Amazon and real estate – will Bezos’ vision change marketing of home listings


homesThe big news this week is of course Jeff Bezos’ purchase of the Washington Post. Why would the man who predicted the demise print media pay $250 million for a regional newspaper and a handful of associated local papers?

If the real estate business is a window into how media plays a role in the daily lives of the average American, then Bezos’ purchase might be a head scratcher. Over the last five years, the National Association of Realtors® annual Profile of Home Buyers and Sellers ( has demonstrated how the internet has increasingly played a role in how home buyers actively searched for homes. In 2007, the Profile of Home Buyers and Sellers indicated that about 60% of home buyers completely relied on the internet to search for their home, while about 21% did not use the internet at all in their search. Compare those statistics to the 2012 Profile, which reported that 90% of home buyers used the internet to search for homes; and home buyers who were younger than 44 years of age, the use of the internet is reported to be 96%!

It seems as if home buyers relied on the weekend real estate sections of the paper for a leg up on new home listings and open houses. Real estate agents and brokers happily paid to have their listings included in what seemed to be the weekly catalog of homes for sale. In addition to the home listings, print real estate sections also included other related information (such as decorating, renovation, and buying/selling tips).

However, as the NAR’s Profile of Home Buyers and Sellers indicated, there was a sharp increase in the reliance of the internet to search for homes from 2007 -2012. The time frame is no coincidence; besides the exponential increase in technology and computing power during this period, it also covers the housing bust and subsequent foreclosure crisis. This was a time of tight advertising budgets and the search for efficient advertising modes; the internet offered a bigger bang for the advertising dollar, offering a more robust real estate platform than print could ever offer.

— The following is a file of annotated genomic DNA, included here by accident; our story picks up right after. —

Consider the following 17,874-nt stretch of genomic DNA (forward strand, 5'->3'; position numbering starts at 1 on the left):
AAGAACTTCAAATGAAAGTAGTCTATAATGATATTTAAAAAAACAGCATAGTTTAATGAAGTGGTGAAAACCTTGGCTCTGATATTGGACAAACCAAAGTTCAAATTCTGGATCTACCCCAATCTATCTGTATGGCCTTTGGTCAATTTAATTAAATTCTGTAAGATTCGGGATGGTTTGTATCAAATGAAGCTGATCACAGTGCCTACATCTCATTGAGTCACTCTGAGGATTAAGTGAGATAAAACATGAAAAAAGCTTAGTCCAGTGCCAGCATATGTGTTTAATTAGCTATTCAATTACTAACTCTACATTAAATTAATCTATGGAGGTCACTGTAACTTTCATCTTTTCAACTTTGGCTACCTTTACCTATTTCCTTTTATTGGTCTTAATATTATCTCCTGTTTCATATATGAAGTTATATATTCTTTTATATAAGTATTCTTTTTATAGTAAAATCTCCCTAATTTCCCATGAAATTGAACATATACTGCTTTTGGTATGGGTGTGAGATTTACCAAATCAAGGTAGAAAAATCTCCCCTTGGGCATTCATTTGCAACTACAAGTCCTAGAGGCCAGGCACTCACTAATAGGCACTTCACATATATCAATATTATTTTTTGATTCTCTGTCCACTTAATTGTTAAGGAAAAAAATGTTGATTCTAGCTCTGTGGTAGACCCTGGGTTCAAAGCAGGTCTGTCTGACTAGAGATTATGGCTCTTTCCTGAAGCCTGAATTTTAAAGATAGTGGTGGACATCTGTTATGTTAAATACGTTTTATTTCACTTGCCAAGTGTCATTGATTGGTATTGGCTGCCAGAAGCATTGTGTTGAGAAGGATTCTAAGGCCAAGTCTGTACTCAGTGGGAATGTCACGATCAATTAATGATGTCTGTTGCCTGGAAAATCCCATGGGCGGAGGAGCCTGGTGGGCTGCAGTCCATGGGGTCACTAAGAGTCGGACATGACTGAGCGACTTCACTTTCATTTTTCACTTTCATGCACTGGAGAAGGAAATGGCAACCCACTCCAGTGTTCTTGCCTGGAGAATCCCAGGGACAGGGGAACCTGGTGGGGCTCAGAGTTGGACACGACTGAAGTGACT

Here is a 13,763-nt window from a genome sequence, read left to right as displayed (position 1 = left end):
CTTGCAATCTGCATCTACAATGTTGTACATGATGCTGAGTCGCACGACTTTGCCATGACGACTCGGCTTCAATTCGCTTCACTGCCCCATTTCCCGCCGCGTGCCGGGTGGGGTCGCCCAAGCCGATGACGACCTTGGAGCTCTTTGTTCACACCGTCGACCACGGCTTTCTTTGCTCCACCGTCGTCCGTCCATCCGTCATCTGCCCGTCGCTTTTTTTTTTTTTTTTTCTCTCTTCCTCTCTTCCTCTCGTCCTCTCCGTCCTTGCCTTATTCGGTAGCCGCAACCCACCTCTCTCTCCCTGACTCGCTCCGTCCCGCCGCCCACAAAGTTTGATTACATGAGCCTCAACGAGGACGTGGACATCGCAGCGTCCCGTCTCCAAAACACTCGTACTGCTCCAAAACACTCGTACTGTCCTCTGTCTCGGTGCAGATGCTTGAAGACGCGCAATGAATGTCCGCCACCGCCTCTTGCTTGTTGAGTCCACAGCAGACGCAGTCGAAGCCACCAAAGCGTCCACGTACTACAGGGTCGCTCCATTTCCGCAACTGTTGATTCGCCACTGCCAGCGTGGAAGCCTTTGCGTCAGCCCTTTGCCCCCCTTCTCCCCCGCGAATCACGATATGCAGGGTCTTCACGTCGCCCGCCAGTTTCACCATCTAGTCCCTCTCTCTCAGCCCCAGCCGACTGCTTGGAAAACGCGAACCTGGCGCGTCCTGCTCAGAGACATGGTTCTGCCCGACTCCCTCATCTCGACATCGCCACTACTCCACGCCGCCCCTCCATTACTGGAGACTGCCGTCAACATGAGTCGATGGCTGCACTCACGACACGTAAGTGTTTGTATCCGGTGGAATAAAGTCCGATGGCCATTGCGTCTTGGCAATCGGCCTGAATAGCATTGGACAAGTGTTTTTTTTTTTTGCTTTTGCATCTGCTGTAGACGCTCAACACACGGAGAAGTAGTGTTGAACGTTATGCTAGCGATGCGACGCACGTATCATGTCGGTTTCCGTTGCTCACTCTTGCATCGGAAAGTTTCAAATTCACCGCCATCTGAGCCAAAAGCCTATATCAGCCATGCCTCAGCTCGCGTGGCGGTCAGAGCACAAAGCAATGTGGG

And although there was a colossal increase in the reliance of the internet for real estate listing information in the last five years, there was a consolidation and reorganization of online real estate content during that time frame as well. As the housing market declined in 2007, many sites stopped syndicating their own content and instead partnered with one of the high profile, well organized real estate portals.

It might seem as if the purchase of the Washington Post by an internet visionary who had once foretold the death of printed news might be confusing. But if you understand the business model and how it revolutionized the purchase and delivery of print and recorded media, you would not speculate that the purchase of the venerable news organization was to expand an internet empire to the newsstand – but rather you might believe that the purchase was to acquire a widely recognized brand that generates a considerable amount of content that can be packaged and sold through Bezos’ established model.

Just as the internet revolutionized real estate content and home listings, you might imagine how Bezos’ novel news paradigm could increase the robustness of content and distribution of home and open house listings.

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By Dan Krell
Copyright © 2013

When is best time to sell a home

Housing Market

Buyers aren’t the only ones looking for a deal.  Home sellers are also looking for a good deal – which means they want to sell their home for the most money.  As it seemed as if the housing market had strong sales this year, some sellers are still trying to decide the best time to sell.  But unfortunately, timing the market may not be as easy as it seems.

Some say that spring is the best time of year to list and sell a home, while others believe that summer is better.  Old time real estate agents will tell you about a time when there was a traditional selling season, which basically started in March and ran through June.  In recent history, it seems as if the boom/bust market from 2005-2008 rewrote those rules.  During the “go-go” market, the spring selling season couldn’t start early enough; home buyers made their New Year’s resolutions and shook off the winter fog in early January to begin their home search.  For several years, it seemed as if home buyers started their real estate searching earlier each year to stake their claims on real estate before other buyers got wind of the listing.